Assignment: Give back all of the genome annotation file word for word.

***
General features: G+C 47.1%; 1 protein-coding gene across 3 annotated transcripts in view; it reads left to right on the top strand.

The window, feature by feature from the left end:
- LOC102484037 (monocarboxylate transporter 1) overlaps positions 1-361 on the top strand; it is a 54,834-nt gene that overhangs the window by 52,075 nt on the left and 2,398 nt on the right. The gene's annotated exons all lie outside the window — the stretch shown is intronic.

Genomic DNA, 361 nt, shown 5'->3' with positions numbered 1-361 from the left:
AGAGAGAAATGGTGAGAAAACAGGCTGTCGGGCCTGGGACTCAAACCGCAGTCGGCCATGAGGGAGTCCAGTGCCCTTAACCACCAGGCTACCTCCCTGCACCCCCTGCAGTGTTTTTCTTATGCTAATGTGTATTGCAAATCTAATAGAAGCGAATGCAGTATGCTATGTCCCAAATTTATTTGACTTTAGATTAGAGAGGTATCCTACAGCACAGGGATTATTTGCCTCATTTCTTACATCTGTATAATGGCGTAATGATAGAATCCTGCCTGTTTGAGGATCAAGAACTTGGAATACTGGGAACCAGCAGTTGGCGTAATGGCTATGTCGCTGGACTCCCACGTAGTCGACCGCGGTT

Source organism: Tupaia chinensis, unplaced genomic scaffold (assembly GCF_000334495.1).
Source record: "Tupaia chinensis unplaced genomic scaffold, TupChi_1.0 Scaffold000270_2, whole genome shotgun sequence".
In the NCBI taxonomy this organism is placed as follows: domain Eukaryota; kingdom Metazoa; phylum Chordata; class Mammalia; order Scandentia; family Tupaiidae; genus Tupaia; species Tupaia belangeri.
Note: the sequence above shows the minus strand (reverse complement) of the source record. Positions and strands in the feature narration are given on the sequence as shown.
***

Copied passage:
General features: G+C 47.1%; 1 protein-coding gene across 3 annotated transcripts in view; it reads left to right on the top strand.

The window, feature by feature from the left end:
- LOC102484037 (monocarboxylate transporter 1) overlaps positions 1-361 on the top strand; it is a 54,834-nt gene that overhangs the window by 52,075 nt on the left and 2,398 nt on the right. The gene's annotated exons all lie outside the window — the stretch shown is intronic.

Genomic DNA, 361 nt, shown 5'->3' with positions numbered 1-361 from the left:
AGAGAGAAATGGTGAGAAAACAGGCTGTCGGGCCTGGGACTCAAACCGCAGTCGGCCATGAGGGAGTCCAGTGCCCTTAACCACCAGGCTACCTCCCTGCACCCCCTGCAGTGTTTTTCTTATGCTAATGTGTATTGCAAATCTAATAGAAGCGAATGCAGTATGCTATGTCCCAAATTTATTTGACTTTAGATTAGAGAGGTATCCTACAGCACAGGGATTATTTGCCTCATTTCTTACATCTGTATAATGGCGTAATGATAGAATCCTGCCTGTTTGAGGATCAAGAACTTGGAATACTGGGAACCAGCAGTTGGCGTAATGGCTATGTCGCTGGACTCCCACGTAGTCGACCGCGGTT

Source organism: Tupaia chinensis, unplaced genomic scaffold (assembly GCF_000334495.1).
Source record: "Tupaia chinensis unplaced genomic scaffold, TupChi_1.0 Scaffold000270_2, whole genome shotgun sequence".
In the NCBI taxonomy this organism is placed as follows: domain Eukaryota; kingdom Metazoa; phylum Chordata; class Mammalia; order Scandentia; family Tupaiidae; genus Tupaia; species Tupaia belangeri.
Note: the sequence above shows the minus strand (reverse complement) of the source record. Positions and strands in the feature narration are given on the sequence as shown.